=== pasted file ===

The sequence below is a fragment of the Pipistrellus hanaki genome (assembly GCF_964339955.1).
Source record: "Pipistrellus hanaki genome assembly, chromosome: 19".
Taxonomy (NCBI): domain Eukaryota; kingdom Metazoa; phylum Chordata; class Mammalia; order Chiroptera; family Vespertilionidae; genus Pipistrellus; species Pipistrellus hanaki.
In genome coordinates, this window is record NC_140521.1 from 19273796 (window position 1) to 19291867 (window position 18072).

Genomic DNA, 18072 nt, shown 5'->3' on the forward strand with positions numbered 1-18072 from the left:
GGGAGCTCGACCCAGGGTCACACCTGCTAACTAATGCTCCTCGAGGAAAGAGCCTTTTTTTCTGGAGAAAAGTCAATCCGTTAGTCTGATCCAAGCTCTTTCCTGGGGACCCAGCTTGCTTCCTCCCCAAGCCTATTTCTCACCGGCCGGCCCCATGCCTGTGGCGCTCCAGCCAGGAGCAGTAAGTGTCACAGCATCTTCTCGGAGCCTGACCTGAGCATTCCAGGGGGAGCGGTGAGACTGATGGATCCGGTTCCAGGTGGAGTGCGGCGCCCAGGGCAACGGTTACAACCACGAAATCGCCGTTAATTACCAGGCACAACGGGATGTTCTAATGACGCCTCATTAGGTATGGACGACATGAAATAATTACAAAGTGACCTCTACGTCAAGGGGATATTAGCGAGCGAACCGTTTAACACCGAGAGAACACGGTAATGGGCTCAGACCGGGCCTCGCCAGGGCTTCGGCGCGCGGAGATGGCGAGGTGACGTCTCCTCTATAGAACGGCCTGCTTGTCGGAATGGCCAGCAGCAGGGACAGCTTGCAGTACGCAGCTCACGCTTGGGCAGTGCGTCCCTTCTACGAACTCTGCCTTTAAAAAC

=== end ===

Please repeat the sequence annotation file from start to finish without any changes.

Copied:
The sequence below is a fragment of the Pipistrellus hanaki genome (assembly GCF_964339955.1).
Source record: "Pipistrellus hanaki genome assembly, chromosome: 19".
Taxonomy (NCBI): domain Eukaryota; kingdom Metazoa; phylum Chordata; class Mammalia; order Chiroptera; family Vespertilionidae; genus Pipistrellus; species Pipistrellus hanaki.
In genome coordinates, this window is record NC_140521.1 from 19273796 (window position 1) to 19291867 (window position 18072).

Genomic DNA, 18072 nt, shown 5'->3' on the forward strand with positions numbered 1-18072 from the left:
GGGAGCTCGACCCAGGGTCACACCTGCTAACTAATGCTCCTCGAGGAAAGAGCCTTTTTTTCTGGAGAAAAGTCAATCCGTTAGTCTGATCCAAGCTCTTTCCTGGGGACCCAGCTTGCTTCCTCCCCAAGCCTATTTCTCACCGGCCGGCCCCATGCCTGTGGCGCTCCAGCCAGGAGCAGTAAGTGTCACAGCATCTTCTCGGAGCCTGACCTGAGCATTCCAGGGGGAGCGGTGAGACTGATGGATCCGGTTCCAGGTGGAGTGCGGCGCCCAGGGCAACGGTTACAACCACGAAATCGCCGTTAATTACCAGGCACAACGGGATGTTCTAATGACGCCTCATTAGGTATGGACGACATGAAATAATTACAAAGTGACCTCTACGTCAAGGGGATATTAGCGAGCGAACCGTTTAACACCGAGAGAACACGGTAATGGGCTCAGACCGGGCCTCGCCAGGGCTTCGGCGCGCGGAGATGGCGAGGTGACGTCTCCTCTATAGAACGGCCTGCTTGTCGGAATGGCCAGCAGCAGGGACAGCTTGCAGTACGCAGCTCACGCTTGGGCAGTGCGTCCCTTCTACGAACTCTGCCTTTAAAAAC